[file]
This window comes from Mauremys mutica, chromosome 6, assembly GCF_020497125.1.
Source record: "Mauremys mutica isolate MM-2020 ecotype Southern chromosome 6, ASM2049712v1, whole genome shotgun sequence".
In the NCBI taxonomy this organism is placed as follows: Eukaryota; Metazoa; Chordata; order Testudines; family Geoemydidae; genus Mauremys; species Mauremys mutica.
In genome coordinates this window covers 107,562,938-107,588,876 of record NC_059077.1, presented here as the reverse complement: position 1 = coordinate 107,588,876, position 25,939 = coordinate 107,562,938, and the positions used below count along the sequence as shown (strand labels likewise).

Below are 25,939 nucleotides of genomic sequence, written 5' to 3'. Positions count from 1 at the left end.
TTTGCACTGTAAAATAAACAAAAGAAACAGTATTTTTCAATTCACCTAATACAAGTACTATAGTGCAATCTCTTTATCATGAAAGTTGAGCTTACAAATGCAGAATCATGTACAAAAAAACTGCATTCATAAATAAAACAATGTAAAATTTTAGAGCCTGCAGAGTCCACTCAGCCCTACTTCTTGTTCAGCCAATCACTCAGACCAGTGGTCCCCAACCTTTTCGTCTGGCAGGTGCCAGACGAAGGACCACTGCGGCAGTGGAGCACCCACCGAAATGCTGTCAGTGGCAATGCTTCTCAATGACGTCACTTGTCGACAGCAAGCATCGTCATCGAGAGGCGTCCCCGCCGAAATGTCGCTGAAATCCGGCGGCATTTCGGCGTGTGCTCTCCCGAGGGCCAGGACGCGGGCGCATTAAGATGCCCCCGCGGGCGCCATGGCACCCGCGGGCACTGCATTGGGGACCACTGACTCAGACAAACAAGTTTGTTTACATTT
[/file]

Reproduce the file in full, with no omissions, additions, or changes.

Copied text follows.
This window comes from Mauremys mutica, chromosome 6, assembly GCF_020497125.1.
Source record: "Mauremys mutica isolate MM-2020 ecotype Southern chromosome 6, ASM2049712v1, whole genome shotgun sequence".
In the NCBI taxonomy this organism is placed as follows: Eukaryota; Metazoa; Chordata; order Testudines; family Geoemydidae; genus Mauremys; species Mauremys mutica.
In genome coordinates this window covers 107,562,938-107,588,876 of record NC_059077.1, presented here as the reverse complement: position 1 = coordinate 107,588,876, position 25,939 = coordinate 107,562,938, and the positions used below count along the sequence as shown (strand labels likewise).

Below are 25,939 nucleotides of genomic sequence, written 5' to 3'. Positions count from 1 at the left end.
TTTGCACTGTAAAATAAACAAAAGAAACAGTATTTTTCAATTCACCTAATACAAGTACTATAGTGCAATCTCTTTATCATGAAAGTTGAGCTTACAAATGCAGAATCATGTACAAAAAAACTGCATTCATAAATAAAACAATGTAAAATTTTAGAGCCTGCAGAGTCCACTCAGCCCTACTTCTTGTTCAGCCAATCACTCAGACCAGTGGTCCCCAACCTTTTCGTCTGGCAGGTGCCAGACGAAGGACCACTGCGGCAGTGGAGCACCCACCGAAATGCTGTCAGTGGCAATGCTTCTCAATGACGTCACTTGTCGACAGCAAGCATCGTCATCGAGAGGCGTCCCCGCCGAAATGTCGCTGAAATCCGGCGGCATTTCGGCGTGTGCTCTCCCGAGGGCCAGGACGCGGGCGCATTAAGATGCCCCCGCGGGCGCCATGGCACCCGCGGGCACTGCATTGGGGACCACTGACTCAGACAAACAAGTTTGTTTACATTT